Tipping perpetuates both social and economic inequality. Typically, front–of–the–house restaurant workers like servers, bartenders, and bussers are paid a “tipped wage” far below state minimum wage. In Philadelphia, this minimum tipped wage is $2.83 per hour. If tipped employees make less than Philadelphia's standard minimum wage—$7.25 per hour—by the end of the night, their employer is required to supplement the difference. In one eight–hour shift, these Philly servers are paid about $23 by their employer and make the rest of their income in tips. Cooks, dishwashers, and other back–of–the–house workers only make $7.25. For undocumented immigrants working in kitchens, that number is even lower.
With this pattern of underpayment, it almost comes as no surprise that the poverty rate in the restaurant industry is triple that of the total workforce. One in six hospitality workers lives below the poverty line; this rate is highest for female workers and workers of color.
As Martha explains in the letter on the bar's website, “The practice of tipping has certainly evolved over the years, but many modern employers continue to see tipping as an opportunity to avoid paying workers real wages by relying on customers to tip their workers instead.”
O’Malley agrees that restaurant owners need to recognize their responsibility in valuing and properly compensating their employees.
The pastry chef, who was a 2018 semi–finalist for the prestigious James Beard food award, says, “I've had my own personal revelations about the challenges of the industry—just going through it myself, and having employees that have had really hard life situations, and having to layoff people that have been with me for a while or just genuinely did their best because we have to just keep limping along.”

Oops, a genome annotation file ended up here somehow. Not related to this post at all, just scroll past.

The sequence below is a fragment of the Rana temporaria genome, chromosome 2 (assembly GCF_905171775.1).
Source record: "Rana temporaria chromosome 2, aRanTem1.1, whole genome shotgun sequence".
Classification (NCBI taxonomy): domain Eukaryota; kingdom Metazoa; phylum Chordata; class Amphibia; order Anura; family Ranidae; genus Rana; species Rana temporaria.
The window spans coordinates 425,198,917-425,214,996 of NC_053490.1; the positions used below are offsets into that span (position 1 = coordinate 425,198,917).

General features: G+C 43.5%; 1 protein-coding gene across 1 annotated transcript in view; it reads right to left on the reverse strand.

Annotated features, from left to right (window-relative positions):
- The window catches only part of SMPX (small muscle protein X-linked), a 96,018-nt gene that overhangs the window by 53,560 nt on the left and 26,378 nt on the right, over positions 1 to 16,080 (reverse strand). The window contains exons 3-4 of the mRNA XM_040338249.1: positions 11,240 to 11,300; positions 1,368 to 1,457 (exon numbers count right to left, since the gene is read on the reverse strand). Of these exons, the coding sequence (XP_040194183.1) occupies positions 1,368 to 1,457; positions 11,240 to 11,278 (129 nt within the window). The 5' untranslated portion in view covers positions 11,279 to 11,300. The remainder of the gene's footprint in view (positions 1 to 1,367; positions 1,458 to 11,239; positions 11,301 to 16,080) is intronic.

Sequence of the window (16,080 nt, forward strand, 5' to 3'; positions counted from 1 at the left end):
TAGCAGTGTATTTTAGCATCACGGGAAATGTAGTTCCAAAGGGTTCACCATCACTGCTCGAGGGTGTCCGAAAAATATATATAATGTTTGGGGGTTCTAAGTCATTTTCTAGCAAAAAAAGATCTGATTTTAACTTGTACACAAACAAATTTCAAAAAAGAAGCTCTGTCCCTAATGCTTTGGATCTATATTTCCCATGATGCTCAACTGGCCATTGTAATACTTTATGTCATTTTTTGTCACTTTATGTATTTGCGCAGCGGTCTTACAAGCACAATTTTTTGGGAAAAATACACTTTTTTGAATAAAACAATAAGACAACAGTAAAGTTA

"Limping along" is the right way to describe it.
More than 110,000 restaurants in the United States closed over the course of 2020. That number climbed to greater heights over the winter months, when outdoor seating became less desirable. Overall, the restaurant industry has lost more revenue and jobs than any other industry during the COVID–19 pandemic. To make matters worse, the field already suffers from astronomical turnover rates, lack of sick leave and health insurance, and great financial uncertainty.
The pandemic underscores the need for a service fee. It also presents restaurants with the chance to positively transform their finances, operations, and culture in a way that would normally be nearly impossible due to the fast–paced and competitive nature of the industry.
As CookNSolo co–owner Steve Cook explained in a December interview with The Philadelphia Inquirer, “I’ll never have another opportunity to remake our business in the way we have during the pandemic. There's more sensitivity now (among the public) to what the cost of a meal is.”
At the end of the day, it’s up to consumers to recognize the value of the food and service that restaurant workers provide them. Service fees and the education that comes with them are one important step towards bringing dignity and fair pay to workers in an industry that has long devalued them.